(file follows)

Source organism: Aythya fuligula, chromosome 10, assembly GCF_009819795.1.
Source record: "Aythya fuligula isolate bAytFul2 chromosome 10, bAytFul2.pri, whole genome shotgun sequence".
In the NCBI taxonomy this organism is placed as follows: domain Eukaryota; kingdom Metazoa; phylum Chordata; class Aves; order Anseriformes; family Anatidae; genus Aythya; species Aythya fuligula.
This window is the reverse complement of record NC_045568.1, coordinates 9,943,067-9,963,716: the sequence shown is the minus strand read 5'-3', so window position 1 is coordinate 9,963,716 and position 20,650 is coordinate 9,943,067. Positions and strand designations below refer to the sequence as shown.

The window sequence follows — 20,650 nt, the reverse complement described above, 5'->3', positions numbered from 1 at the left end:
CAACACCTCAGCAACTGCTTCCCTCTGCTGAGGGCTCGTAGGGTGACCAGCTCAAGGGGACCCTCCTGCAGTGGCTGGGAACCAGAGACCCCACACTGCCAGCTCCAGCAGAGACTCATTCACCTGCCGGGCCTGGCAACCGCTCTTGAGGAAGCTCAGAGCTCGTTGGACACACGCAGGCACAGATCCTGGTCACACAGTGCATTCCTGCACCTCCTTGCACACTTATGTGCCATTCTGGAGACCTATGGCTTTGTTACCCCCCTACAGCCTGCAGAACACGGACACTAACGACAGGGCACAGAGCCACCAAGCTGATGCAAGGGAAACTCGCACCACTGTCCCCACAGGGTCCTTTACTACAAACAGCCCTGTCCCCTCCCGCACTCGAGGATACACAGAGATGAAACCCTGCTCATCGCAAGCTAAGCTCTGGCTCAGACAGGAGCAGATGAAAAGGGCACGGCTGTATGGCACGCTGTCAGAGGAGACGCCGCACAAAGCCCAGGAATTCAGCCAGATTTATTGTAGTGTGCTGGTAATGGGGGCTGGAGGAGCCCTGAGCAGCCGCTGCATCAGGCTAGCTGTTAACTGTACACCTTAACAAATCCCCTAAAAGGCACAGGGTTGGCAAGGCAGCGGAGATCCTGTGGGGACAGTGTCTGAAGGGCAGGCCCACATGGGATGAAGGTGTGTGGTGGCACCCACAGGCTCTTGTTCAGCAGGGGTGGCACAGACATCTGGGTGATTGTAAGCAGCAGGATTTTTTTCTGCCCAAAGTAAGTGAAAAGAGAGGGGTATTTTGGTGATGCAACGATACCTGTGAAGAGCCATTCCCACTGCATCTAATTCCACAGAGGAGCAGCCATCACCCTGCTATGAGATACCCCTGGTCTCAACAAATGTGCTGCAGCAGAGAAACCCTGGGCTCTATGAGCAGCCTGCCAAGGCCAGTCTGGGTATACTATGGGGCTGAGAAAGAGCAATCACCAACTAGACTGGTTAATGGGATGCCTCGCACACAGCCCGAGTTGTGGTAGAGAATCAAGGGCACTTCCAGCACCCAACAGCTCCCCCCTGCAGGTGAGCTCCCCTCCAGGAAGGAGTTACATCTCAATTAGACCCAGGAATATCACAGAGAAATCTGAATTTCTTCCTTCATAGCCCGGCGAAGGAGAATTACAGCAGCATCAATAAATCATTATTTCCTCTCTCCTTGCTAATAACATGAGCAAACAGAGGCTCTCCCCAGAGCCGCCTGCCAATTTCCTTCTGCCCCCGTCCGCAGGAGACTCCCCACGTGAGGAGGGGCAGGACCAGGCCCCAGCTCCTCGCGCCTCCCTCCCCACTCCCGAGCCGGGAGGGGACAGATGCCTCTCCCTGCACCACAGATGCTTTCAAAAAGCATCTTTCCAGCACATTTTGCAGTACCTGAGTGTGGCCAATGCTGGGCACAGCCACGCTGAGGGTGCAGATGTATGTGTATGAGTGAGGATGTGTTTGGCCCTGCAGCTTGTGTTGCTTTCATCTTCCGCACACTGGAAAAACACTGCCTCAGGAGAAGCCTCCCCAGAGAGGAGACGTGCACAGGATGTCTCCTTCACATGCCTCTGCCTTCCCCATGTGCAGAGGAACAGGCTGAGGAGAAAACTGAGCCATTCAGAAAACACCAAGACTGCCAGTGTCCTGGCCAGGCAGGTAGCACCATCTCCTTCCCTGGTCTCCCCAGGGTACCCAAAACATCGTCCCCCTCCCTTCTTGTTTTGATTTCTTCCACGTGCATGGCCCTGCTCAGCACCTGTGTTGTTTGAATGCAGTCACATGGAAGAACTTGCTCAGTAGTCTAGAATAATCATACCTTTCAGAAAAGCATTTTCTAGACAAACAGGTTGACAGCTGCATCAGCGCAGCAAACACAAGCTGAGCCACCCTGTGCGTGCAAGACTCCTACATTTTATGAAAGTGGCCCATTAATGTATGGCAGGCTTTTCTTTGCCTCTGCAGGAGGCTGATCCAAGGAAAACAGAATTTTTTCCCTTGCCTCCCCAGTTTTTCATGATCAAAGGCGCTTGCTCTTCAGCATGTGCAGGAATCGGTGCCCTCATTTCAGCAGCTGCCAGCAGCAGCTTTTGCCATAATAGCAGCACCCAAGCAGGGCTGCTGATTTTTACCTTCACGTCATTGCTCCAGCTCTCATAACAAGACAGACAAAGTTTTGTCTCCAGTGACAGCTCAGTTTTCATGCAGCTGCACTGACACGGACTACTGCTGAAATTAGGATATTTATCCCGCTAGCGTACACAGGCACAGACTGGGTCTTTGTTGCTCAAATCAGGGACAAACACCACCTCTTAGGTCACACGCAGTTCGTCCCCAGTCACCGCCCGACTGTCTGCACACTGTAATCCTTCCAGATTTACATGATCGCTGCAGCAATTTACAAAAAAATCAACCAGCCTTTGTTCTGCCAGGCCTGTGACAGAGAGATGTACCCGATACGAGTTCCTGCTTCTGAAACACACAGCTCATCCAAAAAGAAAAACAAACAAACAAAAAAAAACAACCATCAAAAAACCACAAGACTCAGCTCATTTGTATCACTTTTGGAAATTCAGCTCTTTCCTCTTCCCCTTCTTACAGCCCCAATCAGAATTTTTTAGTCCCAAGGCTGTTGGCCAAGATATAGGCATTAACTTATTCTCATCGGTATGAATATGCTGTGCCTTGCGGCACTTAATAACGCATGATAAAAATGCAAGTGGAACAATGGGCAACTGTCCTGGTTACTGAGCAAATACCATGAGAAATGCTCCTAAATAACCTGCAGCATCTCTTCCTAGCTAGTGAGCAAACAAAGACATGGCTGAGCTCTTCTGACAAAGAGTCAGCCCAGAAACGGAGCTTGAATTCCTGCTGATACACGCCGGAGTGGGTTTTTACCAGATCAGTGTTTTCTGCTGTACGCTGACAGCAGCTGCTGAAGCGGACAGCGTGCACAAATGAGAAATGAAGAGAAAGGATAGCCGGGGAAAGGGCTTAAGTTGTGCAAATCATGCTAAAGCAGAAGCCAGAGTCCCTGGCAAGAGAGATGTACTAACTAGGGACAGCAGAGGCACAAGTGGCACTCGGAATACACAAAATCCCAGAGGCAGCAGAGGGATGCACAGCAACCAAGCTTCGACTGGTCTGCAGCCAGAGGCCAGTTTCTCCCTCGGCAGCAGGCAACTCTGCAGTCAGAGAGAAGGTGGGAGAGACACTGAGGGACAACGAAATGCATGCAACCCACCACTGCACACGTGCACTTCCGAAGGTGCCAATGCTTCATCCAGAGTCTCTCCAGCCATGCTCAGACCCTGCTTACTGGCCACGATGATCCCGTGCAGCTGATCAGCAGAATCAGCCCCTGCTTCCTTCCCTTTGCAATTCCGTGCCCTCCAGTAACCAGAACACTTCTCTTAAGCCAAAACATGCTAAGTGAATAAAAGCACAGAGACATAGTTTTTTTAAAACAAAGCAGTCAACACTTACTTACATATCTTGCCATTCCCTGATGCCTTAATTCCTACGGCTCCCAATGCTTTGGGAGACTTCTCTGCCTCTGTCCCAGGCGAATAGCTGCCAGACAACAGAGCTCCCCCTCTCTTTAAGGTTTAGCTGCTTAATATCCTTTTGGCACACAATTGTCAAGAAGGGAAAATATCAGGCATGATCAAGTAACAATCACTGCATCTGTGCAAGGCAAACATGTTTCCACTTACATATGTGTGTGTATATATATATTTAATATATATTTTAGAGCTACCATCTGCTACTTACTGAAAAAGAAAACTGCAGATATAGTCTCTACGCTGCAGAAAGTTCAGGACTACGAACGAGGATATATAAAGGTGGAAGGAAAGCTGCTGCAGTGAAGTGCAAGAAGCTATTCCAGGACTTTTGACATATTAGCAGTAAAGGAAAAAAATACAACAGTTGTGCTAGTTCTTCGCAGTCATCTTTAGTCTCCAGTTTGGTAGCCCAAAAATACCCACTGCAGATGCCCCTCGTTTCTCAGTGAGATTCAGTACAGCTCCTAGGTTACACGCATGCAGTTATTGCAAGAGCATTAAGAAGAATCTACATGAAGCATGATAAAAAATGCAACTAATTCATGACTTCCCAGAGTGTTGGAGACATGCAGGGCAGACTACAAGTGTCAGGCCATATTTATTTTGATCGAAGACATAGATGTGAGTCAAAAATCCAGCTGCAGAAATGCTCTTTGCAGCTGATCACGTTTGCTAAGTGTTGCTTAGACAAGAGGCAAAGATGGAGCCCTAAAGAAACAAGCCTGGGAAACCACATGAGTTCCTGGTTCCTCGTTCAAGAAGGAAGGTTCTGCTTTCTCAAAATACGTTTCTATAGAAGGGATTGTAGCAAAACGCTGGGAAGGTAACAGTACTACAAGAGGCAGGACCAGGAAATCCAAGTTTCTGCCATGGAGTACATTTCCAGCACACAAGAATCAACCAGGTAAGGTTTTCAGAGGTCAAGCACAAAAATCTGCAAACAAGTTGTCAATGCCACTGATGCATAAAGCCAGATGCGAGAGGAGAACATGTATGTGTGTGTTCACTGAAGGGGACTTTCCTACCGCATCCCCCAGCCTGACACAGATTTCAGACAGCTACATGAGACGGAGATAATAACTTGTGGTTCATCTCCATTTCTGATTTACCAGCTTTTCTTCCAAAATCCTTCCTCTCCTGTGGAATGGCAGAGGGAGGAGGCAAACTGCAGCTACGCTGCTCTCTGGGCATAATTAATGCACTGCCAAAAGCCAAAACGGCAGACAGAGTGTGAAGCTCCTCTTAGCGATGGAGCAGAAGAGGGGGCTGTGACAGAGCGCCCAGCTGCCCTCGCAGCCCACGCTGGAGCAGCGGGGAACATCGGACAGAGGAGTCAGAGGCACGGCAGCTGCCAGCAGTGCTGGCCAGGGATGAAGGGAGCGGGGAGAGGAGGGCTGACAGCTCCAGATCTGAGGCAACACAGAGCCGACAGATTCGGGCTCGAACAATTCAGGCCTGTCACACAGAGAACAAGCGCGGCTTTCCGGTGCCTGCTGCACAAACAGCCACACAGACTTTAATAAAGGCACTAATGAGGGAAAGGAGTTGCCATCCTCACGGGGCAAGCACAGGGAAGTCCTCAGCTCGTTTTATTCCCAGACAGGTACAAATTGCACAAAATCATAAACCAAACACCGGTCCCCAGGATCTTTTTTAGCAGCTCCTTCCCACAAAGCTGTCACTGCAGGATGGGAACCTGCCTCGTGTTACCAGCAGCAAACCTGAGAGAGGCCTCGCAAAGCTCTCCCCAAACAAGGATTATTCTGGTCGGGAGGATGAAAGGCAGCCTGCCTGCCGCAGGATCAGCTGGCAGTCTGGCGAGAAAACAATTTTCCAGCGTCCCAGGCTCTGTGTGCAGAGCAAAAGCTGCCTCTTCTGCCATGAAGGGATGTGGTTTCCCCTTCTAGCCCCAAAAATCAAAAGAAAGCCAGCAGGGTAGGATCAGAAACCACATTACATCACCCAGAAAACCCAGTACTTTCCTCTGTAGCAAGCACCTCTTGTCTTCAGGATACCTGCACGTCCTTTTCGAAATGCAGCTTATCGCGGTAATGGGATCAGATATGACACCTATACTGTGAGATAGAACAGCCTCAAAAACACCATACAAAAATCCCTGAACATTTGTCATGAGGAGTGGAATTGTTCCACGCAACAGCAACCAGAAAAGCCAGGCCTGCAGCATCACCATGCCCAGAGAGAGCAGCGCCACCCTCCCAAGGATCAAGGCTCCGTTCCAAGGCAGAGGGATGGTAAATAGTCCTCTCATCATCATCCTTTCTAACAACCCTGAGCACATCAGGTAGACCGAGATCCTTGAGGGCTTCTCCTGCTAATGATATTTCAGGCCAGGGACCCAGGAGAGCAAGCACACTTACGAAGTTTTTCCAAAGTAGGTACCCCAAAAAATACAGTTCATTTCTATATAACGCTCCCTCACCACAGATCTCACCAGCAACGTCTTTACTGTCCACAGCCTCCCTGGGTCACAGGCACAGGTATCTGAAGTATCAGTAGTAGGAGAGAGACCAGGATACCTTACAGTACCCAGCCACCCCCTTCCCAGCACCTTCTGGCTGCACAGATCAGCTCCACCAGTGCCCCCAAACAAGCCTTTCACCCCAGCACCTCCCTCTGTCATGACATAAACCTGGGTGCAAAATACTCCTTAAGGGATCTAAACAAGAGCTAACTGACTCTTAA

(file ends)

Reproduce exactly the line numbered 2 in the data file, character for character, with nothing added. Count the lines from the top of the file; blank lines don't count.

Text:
Source record: "Aythya fuligula isolate bAytFul2 chromosome 10, bAytFul2.pri, whole genome shotgun sequence".